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N5205C accident description

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Crash location 36.455556°N, 76.206389°W
Reported location is a long distance from the NTSB's reported nearest city. This often means that the location has a typo, or is incorrect.
Nearest city Moyock, NC
36.524597°N, 76.178268°W
5.0 miles away

Tail number N5205C
Accident date 24 Feb 2009
Aircraft type Hughes 369F
Additional details: None

NTSB description

On February 24, 2009, about 1330 eastern standard time, a Hughes 369F helicopter, N5205C, registered to EP Aviation LLC, and operated by Presidential Airways Incorporated, crashed into a ship board landing simulator, while practicing skid toe landings, at the Blackwater Airstrip (NC61), Moyock, North Carolina. The airline transport pilot, flight instructor (CFI) was killed and the commercial-rated student received minor injuries. The helicopter sustained substantial damage. The flight was operated as an instructional flight under the provisions of 14 Code of Federal Regulations (CFR) Part 91, and no flight plan was filed. Visual meteorological conditions prevailed (VMC) at the time of the accident. The flight departed from Elizabeth City Regional Airport (ECG), Elizabeth City, North Carolina, about 1230 the same day.

According to the student, they departed ECG after lunch for the afternoon portion of training. They arrived at the hangar at NC61 and the ground crew at Presidential Airways repositioned the "Little Bird" docking cart. The pilots practiced the toe landings and then single skid landings to both sides. The CFI demonstrated one landing to each side and then the student performed three to four landings on each side. At the completion of these practice landings they repositioned to the conexes to practice the same toe landings. At the completion of those practice landings, they proceeded to the ship simulators, which were constructed of conexes.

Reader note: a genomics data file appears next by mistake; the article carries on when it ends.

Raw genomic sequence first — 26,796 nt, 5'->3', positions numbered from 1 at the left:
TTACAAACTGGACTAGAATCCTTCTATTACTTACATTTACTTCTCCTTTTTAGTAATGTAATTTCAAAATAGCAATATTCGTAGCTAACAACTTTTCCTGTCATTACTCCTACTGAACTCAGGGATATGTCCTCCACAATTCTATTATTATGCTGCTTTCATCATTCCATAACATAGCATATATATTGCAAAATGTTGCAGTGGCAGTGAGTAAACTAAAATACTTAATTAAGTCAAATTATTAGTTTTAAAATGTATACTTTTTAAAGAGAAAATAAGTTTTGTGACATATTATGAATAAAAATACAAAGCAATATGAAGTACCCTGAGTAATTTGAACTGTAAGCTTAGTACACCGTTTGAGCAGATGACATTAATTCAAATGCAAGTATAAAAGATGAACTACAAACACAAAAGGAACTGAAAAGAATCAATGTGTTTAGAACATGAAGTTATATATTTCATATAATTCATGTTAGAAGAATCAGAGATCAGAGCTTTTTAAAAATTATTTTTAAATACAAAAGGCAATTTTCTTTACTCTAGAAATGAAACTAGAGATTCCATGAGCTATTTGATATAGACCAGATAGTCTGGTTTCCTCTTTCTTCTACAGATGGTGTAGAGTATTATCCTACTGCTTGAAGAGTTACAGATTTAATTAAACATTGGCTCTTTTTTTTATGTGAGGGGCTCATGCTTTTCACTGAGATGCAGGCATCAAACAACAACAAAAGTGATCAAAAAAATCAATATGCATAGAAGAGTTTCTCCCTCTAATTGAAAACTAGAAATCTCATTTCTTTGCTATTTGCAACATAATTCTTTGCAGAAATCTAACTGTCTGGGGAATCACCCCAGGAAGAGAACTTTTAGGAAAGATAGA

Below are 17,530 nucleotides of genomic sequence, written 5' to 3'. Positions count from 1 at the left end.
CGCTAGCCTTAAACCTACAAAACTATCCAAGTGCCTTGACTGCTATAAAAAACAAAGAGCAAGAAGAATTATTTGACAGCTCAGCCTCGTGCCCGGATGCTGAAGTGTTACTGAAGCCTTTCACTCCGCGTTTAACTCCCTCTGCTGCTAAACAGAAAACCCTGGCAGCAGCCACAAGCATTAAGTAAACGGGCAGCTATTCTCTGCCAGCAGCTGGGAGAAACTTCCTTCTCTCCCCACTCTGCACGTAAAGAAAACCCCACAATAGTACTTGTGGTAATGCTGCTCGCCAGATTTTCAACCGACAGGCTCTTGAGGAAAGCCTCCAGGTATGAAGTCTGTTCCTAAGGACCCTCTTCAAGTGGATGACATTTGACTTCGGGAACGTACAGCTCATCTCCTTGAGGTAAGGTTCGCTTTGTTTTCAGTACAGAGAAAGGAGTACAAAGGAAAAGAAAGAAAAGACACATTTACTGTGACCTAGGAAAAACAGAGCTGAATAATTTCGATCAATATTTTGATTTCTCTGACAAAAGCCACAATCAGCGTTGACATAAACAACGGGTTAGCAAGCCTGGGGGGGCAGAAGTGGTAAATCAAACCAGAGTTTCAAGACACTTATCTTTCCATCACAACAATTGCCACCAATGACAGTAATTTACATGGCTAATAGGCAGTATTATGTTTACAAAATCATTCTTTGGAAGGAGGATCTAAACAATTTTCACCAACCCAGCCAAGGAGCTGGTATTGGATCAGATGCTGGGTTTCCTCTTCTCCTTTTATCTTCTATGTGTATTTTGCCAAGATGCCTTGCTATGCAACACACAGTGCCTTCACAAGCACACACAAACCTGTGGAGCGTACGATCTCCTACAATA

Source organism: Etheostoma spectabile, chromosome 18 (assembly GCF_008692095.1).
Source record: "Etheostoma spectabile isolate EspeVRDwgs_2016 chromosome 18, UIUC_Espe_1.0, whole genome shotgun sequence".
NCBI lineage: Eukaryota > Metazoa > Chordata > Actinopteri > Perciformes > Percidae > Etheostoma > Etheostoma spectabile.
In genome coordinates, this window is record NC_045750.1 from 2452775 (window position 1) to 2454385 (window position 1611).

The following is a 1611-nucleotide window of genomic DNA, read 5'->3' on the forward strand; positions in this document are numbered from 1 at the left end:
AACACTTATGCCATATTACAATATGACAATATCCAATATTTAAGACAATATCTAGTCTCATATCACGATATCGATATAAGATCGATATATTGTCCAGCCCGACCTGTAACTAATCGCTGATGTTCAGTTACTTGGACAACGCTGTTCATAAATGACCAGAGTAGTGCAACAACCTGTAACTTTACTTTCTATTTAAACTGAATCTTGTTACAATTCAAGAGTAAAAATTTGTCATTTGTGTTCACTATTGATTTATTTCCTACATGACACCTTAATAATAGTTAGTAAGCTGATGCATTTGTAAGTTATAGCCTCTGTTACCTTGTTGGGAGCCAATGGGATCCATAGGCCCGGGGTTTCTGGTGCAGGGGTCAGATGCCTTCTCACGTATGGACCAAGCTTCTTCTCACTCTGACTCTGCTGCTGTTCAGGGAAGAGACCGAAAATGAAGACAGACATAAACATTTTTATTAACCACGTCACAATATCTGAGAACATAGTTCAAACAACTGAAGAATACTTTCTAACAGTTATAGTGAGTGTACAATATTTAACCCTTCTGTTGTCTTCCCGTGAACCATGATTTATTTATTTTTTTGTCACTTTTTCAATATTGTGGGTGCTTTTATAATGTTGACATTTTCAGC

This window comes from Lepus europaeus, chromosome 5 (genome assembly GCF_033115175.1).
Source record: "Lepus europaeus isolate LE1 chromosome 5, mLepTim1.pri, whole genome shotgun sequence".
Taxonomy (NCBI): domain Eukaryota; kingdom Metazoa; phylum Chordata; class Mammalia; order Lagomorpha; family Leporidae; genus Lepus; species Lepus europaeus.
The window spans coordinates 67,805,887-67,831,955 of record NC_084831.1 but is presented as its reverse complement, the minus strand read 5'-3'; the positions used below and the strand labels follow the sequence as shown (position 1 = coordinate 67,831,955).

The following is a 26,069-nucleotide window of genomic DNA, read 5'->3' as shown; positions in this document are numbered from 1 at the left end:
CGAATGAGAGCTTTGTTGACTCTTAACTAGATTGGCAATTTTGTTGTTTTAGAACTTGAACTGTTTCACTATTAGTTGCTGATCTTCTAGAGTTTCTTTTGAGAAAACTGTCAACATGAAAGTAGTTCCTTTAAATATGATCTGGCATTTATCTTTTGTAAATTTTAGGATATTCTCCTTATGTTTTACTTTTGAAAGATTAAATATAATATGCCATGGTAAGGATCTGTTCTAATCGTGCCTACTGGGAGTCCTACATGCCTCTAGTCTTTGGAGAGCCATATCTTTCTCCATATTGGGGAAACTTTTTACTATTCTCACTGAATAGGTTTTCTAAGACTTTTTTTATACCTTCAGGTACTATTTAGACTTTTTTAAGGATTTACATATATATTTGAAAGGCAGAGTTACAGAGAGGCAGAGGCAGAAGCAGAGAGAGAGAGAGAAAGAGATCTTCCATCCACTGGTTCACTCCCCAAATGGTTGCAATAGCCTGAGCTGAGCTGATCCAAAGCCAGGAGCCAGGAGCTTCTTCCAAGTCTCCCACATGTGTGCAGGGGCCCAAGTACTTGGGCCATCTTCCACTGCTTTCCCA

The student pilot stated that the CFI did a circling pattern around the simulators to make sure they were clear. Then he started an approach to the tip rail. When they got close to touching down, the student leaned forward and looked at the toe of the skid and saw it was under the top rail. He went to reach up and tell the CFI, but the helicopter flipped. When the helicopter settled, the engine was still running. The student went to shut it off and found the throttle was at idle, and he rolled it the rest of the way to the off position. The student pilot released his restraint and tried to get the CFI to respond, but he did not. He pulled the CFI from the helicopter and got him to the ground where paramedics were waiting.

Witnesses in the local area who observed the helicopter landing on the conex stated that they believed that the helicopter got one or both skids stuck on the railings of the conex and then flipped over.

Examination of the helicopter by the Federal Aviation Administration (FAA) found it inverted in the stairwell of the second level of the conex. The top rail of the upper conex was broken and hanging down from its original location. Railings on the second level were observed impact damaged and bowed downward in the middle. The helicopter was recovered and transported to a Presidential Airways hangar for further examination.

The FAA inspector found the main rotor blades broken and partially separated. The tail boom sustained substantial damage and the tail rotor blades were partially separated. According to the FAA inspector, no preimpact failures or malfunctions of the airframe or engine were identified that would have prevented normal operation.

(c) 2009-2018 Lee C. Baker / Crosswind Software, LLC. For informational purposes only.